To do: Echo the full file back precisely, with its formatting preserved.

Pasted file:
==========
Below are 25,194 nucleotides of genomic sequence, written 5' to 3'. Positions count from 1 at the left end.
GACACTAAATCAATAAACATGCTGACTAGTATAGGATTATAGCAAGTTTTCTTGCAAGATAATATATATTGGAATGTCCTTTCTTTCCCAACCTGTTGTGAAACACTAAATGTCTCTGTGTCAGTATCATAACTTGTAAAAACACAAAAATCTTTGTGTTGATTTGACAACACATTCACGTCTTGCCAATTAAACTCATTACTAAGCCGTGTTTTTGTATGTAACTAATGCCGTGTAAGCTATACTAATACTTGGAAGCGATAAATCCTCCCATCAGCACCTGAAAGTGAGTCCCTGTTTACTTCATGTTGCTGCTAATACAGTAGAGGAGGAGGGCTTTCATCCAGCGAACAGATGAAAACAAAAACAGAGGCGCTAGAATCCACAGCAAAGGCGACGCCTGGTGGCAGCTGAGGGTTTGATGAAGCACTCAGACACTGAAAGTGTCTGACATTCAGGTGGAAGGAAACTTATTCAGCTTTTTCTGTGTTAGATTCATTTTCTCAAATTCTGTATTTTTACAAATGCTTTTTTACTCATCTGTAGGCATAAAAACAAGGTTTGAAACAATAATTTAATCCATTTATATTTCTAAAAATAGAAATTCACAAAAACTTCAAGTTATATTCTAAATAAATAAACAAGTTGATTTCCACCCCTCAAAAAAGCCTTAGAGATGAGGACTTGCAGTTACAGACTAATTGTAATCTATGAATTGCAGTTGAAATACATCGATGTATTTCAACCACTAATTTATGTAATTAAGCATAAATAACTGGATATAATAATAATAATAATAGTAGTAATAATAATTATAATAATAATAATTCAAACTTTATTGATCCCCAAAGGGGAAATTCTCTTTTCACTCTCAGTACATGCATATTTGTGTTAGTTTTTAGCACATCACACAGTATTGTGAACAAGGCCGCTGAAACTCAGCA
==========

Below are 25,194 nucleotides of genomic sequence, written 5' to 3'. Positions count from 1 at the left end.
GACACTAAATCAATAAACATGCTGACTAGTATAGGATTATAGCAAGTTTTCTTGCAAGATAATATATATTGGAATGTCCTTTCTTTCCCAACCTGTTGTGAAACACTAAATGTCTCTGTGTCAGTATCATAACTTGTAAAAACACAAAAATCTTTGTGTTGATTTGACAACACATTCACGTCTTGCCAATTAAACTCATTACTAAGCCGTGTTTTTGTATGTAACTAATGCCGTGTAAGCTATACTAATACTTGGAAGCGATAAATCCTCCCATCAGCACCTGAAAGTGAGTCCCTGTTTACTTCATGTTGCTGCTAATACAGTAGAGGAGGAGGGCTTTCATCCAGCGAACAGATGAAAACAAAAACAGAGGCGCTAGAATCCACAGCAAAGGCGACGCCTGGTGGCAGCTGAGGGTTTGATGAAGCACTCAGACACTGAAAGTGTCTGACATTCAGGTGGAAGGAAACTTATTCAGCTTTTTCTGTGTTAGATTCATTTTCTCAAATTCTGTATTTTTACAAATGCTTTTTTACTCATCTGTAGGCATAAAAACAAGGTTTGAAACAATAATTTAATCCATTTATATTTCTAAAAATAGAAATTCACAAAAACTTCAAGTTATATTCTAAATAAATAAACAAGTTGATTTCCACCCCTCAAAAAAGCCTTAGAGATGAGGACTTGCAGTTACAGACTAATTGTAATCTATGAATTGCAGTTGAAATACATCGATGTATTTCAACCACTAATTTATGTAATTAAGCATAAATAACTGGATATAATAATAATAATAATAGTAGTAATAATAATTATAATAATAATAATTCAAACTTTATTGATCCCCAAAGGGGAAATTCTCTTTTCACTCTCAGTACATGCATATTTGTGTTAGTTTTTAGCACATCACACAGTATTGTGAACAAGGCCGCTGAAACTCAGCA